5. I want to do more paid portrait work. This may be preceded by putting together a nice web page or site to help get the word out that I’m available for this kind of work and then of course some other marketing activity. I’m under no delusion that Web presence alone is enough to make this successful.
  6. I want to read more. I have picked up a number of great photography related books in 2008 that I still haven’t read. They are haunting me from my bookshelf.
  7. I want to get up to speed on all of the applications in the Adobe CS4 Design Premium Suite. I’ve been playing with Illustrator a little, which I used years ago, but I really want to become proficient with In Design, Flash Professional, Dreamweaver, Fireworks and Acrobat Pro as well. I need to make time to get stuck into some good tutorials and online training.
  8. I’m determined to do more social networking. I’ve finally this last month started to upload images to Flickr, and am starting to spend a little more time in that community, making connections and some new friends. If you’re on Flickr by the way, add me as a contact. My flickr name is martin_bailey. There’s a link to my Flickr Photostream on the top page at martinbaileyphotography.com too.
  9. Whatever happens in my professional life, both photographer and non-photography related I want to make sure that I always have time each week to continue to do this Podcast. It helps to keep myself in check and I’ve made a lot of new friends through this, and so I really want to continue to do it as long as possible. Right now this Podcast is not on the list of candidates to streamline my life.

10. The most important thing for me, that I must continue to achieve through 2009 is to really feel that my photography is progressing. As always, our newest work should be our best and even if I don’t get to photograph as often as I’d like, I want the photography that I do to be quality work that I’m happy with.

So, that’s the list as of today. One last update before we finish is that I have once again done a bit of gallery pruning. As I promised at the end of 2007, I have been through my gallery again at the end of this year and removed all the images that no longer match either my creative vision or my personally perceived quality standards. Some have had to stay, because I talked about them in a Podcast at some point, but I have tried to be as ruthless as possible. Despite making a concerted effort to allow my images to breathe a little after shooting them, so as not to upload them through the excitement of the shoot, over the merits of the image, I found that there was a handful of images from this year that I removed too. Two of these were macro shots that I uploaded intending to talk about in a Podcast that I never got to, but a few others snuck in more because of the excitement of the shoot, or some new gear. It was only a handful though, so I guess I should be happy, after all I have been much more careful in what I’ve uploaded through 2008, and in total I have removed just 28 images from the gallery this year. Nowhere near as high a proportion as last year, but that was the first time I’d done it in four or five years. Still, it felt good to cut away some of the lesser offerings, and make room for some more work in 2009.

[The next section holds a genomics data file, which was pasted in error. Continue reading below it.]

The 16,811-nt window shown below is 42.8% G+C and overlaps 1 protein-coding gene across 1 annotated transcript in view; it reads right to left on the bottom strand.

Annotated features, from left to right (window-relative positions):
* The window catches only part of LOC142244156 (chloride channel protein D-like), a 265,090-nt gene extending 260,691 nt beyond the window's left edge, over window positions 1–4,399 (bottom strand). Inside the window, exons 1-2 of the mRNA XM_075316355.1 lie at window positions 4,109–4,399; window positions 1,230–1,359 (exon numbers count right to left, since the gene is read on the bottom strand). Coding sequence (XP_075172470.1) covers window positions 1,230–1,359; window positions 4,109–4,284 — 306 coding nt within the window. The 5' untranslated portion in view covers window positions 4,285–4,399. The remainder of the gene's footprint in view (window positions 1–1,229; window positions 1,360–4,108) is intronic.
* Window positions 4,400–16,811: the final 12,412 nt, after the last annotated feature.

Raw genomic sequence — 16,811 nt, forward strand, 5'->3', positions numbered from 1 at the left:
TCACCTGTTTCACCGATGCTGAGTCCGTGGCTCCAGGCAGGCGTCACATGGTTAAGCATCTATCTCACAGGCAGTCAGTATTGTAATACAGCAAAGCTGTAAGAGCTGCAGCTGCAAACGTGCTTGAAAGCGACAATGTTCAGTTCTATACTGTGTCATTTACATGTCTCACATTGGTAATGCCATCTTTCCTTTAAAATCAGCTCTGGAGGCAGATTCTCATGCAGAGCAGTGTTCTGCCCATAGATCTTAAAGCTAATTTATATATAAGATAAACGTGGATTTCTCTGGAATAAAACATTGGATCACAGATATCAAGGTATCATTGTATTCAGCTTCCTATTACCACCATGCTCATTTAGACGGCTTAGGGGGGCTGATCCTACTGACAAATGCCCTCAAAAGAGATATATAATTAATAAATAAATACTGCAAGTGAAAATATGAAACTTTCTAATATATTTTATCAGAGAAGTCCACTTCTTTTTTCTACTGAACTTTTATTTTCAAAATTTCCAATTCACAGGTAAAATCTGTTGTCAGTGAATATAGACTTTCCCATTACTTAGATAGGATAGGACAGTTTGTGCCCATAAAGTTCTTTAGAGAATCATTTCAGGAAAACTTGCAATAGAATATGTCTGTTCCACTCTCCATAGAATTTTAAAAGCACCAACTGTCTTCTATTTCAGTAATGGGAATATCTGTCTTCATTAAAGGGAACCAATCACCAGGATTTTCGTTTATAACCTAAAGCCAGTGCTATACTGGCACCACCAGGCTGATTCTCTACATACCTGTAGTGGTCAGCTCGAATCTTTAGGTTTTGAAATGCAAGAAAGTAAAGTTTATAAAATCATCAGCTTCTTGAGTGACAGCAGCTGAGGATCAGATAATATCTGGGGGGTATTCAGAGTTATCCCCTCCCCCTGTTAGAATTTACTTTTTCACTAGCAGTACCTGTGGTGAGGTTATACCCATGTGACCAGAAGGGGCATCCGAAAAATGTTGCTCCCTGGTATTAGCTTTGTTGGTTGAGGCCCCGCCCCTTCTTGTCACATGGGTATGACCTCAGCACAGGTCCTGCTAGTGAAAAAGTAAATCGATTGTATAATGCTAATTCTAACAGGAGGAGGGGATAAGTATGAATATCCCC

And with that, we close off the 2008 Podcasting year, and as I said at the start, there are a few more photography days left, so I’ll be bringing you my 2008 top 10 images next week.

So I want to wish you all a Happy New Year, and hope that 2009 brings you every success, in the areas that you want to be successful in. I’d also like to thank you for listening through the year, and for those of you that contribute to the community at martinbaileyphotography.com, thanks for that too. I’d also like to thank the moderators Marisa, Landon, Forrest and Dave. You guys do a great job, and really, really help with your work in the Photography Forum and on the mbpgalleries member’s Web site. I would like to thank all of the other major contributors to the Forum, but I’d probably miss someone out that also does so much, and I’d hate to do that, so just a huge thanks to all of you. You’re a great bunch to hang out with. Even if you don’t get actively involved in the forums, if you’re listening to this, you’re part of the community, so once again, a very Happy New Year to you, and I’ll be back in 2009, with more Martin Bailey Photography Podcasts. Bye for now.


Show Notes

Find our Hokkaido 2008 Winter Wonderland Workshop book on blurb here: http://www.blurb.com/user/MartinBailey

Here’s a link to my Flickr Photostream. Take a look and make me a contact: http://flickr.com/photos/martin_bailey/

The music in this Podcast was created and produced by UniqueTracks.


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Michael Rammell